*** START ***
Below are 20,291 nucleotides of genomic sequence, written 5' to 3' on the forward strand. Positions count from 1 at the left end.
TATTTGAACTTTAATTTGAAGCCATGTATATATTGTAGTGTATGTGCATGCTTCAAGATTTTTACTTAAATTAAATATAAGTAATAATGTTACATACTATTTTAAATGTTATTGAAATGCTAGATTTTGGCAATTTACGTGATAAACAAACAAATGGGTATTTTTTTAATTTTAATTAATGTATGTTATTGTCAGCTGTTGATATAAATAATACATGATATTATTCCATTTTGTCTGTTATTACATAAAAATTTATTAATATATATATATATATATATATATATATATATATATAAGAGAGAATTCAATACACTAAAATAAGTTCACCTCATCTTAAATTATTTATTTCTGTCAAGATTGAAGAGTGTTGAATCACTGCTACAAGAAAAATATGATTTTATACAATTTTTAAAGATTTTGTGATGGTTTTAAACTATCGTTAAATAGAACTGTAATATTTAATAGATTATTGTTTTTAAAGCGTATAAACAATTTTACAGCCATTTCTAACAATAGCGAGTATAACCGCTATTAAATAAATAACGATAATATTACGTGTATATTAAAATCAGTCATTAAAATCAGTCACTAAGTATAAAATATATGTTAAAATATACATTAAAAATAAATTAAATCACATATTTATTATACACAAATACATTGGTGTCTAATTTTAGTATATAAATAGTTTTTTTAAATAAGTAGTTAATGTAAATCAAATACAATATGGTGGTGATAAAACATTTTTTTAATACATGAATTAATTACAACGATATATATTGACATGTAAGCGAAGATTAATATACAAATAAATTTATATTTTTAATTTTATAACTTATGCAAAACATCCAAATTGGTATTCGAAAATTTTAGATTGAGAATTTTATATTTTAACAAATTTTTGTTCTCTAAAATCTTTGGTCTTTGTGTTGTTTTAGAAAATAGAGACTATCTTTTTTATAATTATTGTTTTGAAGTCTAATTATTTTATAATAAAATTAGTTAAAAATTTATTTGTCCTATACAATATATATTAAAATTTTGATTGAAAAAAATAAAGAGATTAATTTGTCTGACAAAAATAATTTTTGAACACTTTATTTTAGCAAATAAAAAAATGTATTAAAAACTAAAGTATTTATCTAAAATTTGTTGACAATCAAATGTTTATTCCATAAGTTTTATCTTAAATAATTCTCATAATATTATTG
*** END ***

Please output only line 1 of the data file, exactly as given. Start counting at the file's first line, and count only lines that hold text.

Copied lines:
Below are 20,291 nucleotides of genomic sequence, written 5' to 3' on the forward strand. Positions count from 1 at the left end.